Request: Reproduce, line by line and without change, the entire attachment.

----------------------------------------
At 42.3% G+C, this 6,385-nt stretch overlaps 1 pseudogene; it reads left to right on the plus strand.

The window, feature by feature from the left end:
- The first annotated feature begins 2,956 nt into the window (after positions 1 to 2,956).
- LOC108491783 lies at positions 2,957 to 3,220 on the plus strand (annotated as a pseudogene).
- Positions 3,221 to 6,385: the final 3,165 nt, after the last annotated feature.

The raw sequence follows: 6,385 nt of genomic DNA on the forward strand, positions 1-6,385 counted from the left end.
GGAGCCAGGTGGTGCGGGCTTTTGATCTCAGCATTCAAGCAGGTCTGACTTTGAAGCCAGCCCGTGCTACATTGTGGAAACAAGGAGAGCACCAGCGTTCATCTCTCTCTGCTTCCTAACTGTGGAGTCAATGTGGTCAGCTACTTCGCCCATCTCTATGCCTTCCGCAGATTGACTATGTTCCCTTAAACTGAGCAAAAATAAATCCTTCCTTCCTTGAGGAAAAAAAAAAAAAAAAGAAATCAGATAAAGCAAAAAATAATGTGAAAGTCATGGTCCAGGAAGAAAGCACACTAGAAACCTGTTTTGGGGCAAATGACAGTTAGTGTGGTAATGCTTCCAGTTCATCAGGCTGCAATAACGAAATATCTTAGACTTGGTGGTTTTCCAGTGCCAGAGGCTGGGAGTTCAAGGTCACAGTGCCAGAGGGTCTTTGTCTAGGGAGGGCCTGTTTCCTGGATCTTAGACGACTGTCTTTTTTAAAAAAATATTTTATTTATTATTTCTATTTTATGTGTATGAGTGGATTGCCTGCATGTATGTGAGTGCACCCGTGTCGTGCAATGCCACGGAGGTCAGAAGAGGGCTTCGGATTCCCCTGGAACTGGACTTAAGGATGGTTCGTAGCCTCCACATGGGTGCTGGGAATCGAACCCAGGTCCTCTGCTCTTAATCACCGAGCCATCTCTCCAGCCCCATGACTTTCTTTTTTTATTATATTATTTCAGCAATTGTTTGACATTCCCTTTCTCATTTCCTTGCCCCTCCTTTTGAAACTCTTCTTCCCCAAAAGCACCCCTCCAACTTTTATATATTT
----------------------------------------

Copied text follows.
At 42.3% G+C, this 6,385-nt stretch overlaps 1 pseudogene; it reads left to right on the plus strand.

The window, feature by feature from the left end:
- The first annotated feature begins 2,956 nt into the window (after positions 1 to 2,956).
- LOC108491783 lies at positions 2,957 to 3,220 on the plus strand (annotated as a pseudogene).
- Positions 3,221 to 6,385: the final 3,165 nt, after the last annotated feature.

The raw sequence follows: 6,385 nt of genomic DNA on the forward strand, positions 1-6,385 counted from the left end.
GGAGCCAGGTGGTGCGGGCTTTTGATCTCAGCATTCAAGCAGGTCTGACTTTGAAGCCAGCCCGTGCTACATTGTGGAAACAAGGAGAGCACCAGCGTTCATCTCTCTCTGCTTCCTAACTGTGGAGTCAATGTGGTCAGCTACTTCGCCCATCTCTATGCCTTCCGCAGATTGACTATGTTCCCTTAAACTGAGCAAAAATAAATCCTTCCTTCCTTGAGGAAAAAAAAAAAAAAAAGAAATCAGATAAAGCAAAAAATAATGTGAAAGTCATGGTCCAGGAAGAAAGCACACTAGAAACCTGTTTTGGGGCAAATGACAGTTAGTGTGGTAATGCTTCCAGTTCATCAGGCTGCAATAACGAAATATCTTAGACTTGGTGGTTTTCCAGTGCCAGAGGCTGGGAGTTCAAGGTCACAGTGCCAGAGGGTCTTTGTCTAGGGAGGGCCTGTTTCCTGGATCTTAGACGACTGTCTTTTTTAAAAAAATATTTTATTTATTATTTCTATTTTATGTGTATGAGTGGATTGCCTGCATGTATGTGAGTGCACCCGTGTCGTGCAATGCCACGGAGGTCAGAAGAGGGCTTCGGATTCCCCTGGAACTGGACTTAAGGATGGTTCGTAGCCTCCACATGGGTGCTGGGAATCGAACCCAGGTCCTCTGCTCTTAATCACCGAGCCATCTCTCCAGCCCCATGACTTTCTTTTTTTATTATATTATTTCAGCAATTGTTTGACATTCCCTTTCTCATTTCCTTGCCCCTCCTTTTGAAACTCTTCTTCCCCAAAAGCACCCCTCCAACTTTTATATATTT